Common Questions about the American Data Privacy and Protection Act
The draft American Data Privacy and Protection Act (ADPPA) is a landmark data privacy bill that is being considered by the US congress. If ADPPA becomes law, it will have a significant impact on business that operate in the US. While it's being considered, it's worth taking a closer look at its provisions, and giving thought to how this might impact your business if it goes into effect.
Here are a few common questions that businesses are asking about ADPPA:
The draft American Data Privacy and Protection Act is a data privacy law that applies to organizations operating in the United States. This includes nearly any organization that collects, processes, or transfers covered data (PII) subject to FTC oversight, as well as nonprofit organizations and common telecom carriers. It also includes data brokers, or “third-party collecting entities” that make most of their revenues by buying and selling PII.
When, or whether, the ADPPA will go into effect remains to be seen. The Senate could pass the ADPPA and send it to the White House for final approval before the end of 2022.
The ADPPA, if passed, will be enforced by the US Federal Trade Commission (FTC). The FTC will deem violations of the ADPPA to be unfair or deceptive acts and will have the power to fine violators of the ADPPA up to $46,000 in 2022 (this number is adjusted for inflation each year).
If your company operates in the US and handles the PII of US residents, ADPPA is likely to affect you. The best way to prepare for ADPPA is to make sure that you’re handling sensitive data in compliance with other, existing data protection laws like CCPA and GDPR by following privacy by principles: data minimization, securing sensitive data from theft or misuse, etc. You can also reduce your risk of data breaches as a benefit of preparing for the possible passage of the ADPPA.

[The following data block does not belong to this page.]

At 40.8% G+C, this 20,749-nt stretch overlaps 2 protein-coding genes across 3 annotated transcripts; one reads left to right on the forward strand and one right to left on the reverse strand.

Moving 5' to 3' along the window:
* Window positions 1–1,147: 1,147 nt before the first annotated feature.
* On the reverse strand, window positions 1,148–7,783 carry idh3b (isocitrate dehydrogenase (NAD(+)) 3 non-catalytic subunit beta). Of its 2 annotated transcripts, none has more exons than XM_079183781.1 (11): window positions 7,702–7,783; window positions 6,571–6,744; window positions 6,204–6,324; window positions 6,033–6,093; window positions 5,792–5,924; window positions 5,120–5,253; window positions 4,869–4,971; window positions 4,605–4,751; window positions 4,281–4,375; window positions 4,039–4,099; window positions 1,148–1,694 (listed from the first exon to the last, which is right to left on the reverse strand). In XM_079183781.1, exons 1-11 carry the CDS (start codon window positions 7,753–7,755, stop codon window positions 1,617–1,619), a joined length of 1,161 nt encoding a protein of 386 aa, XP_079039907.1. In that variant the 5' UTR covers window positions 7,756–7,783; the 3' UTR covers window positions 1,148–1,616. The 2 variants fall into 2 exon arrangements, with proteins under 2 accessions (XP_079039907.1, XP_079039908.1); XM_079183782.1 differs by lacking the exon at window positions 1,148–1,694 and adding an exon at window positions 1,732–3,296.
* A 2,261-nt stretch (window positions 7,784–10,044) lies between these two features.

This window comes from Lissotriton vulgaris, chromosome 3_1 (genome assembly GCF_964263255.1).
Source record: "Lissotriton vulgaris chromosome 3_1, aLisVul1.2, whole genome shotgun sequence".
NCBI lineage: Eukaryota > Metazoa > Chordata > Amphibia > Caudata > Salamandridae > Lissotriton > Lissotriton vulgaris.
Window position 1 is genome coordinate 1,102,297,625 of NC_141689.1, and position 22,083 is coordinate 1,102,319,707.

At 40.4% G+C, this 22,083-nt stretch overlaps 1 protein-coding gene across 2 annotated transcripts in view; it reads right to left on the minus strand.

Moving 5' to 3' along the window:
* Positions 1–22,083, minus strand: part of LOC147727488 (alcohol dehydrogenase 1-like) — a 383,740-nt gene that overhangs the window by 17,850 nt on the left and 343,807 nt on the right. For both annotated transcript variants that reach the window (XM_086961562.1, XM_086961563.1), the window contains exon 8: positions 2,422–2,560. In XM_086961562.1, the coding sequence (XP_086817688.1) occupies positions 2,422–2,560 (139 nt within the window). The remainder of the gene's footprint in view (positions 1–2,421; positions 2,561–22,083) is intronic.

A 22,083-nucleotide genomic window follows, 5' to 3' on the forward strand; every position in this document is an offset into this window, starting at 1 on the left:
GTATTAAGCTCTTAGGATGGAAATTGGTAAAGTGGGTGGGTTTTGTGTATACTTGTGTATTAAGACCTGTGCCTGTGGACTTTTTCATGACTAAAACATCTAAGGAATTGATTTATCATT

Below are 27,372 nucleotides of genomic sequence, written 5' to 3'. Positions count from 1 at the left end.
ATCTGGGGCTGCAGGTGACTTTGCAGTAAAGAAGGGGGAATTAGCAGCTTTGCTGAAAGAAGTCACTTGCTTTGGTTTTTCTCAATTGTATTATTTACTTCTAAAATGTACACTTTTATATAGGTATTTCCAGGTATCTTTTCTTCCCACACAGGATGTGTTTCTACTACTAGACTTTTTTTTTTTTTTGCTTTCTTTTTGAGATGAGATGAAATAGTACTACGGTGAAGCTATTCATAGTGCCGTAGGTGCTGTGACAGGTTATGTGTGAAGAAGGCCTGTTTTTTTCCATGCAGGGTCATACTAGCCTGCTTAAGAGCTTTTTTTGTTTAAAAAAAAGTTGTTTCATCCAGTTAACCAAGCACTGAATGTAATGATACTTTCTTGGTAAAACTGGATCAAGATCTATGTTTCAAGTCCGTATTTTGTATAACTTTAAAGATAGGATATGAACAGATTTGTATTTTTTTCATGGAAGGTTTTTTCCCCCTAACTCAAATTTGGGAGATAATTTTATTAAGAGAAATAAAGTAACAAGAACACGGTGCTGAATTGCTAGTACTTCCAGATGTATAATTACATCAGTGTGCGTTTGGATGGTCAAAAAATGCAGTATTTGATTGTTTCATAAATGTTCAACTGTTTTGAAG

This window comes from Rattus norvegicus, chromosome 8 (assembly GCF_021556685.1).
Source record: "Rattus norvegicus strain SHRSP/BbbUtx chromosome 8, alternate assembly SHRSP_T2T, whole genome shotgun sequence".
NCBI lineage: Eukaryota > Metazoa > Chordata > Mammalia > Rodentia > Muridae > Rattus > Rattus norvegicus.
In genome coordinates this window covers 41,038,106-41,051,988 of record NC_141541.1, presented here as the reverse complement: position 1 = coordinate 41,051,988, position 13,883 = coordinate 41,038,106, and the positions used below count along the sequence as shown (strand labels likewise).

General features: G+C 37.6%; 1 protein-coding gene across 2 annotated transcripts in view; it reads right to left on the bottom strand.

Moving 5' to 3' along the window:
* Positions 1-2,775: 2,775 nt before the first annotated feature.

Yes. Because the US Senate has not passed the bill and sent it on to the White House for approval, it’s subject to further change. In fact, the ADPPA is currently undergoing active review and discussion.
No. The current draft ADPPA bill doesn’t include provisions for up-front certification.
The Big Picture on Data Privacy
Regardless of whether the ADPPA becomes US law, there is a growing movement at the state and federal level – not to mention globally – to strengthen regulations around sensitive data. This movement is likely to translate into a federal data privacy law at some point.
In the meantime, companies across the globe that do business in the EU are grappling with how best to comply with GDPR, which has many provisions in common with ADPPA. And US companies are considering how to comply with various state-level data privacy laws, like California’s CCPA and CPRA.
To learn more about the history of data privacy laws and what to expect in the future, see: A Brief History of Data Privacy, and What Lies Ahead. Still have questions? Contact us to learn more.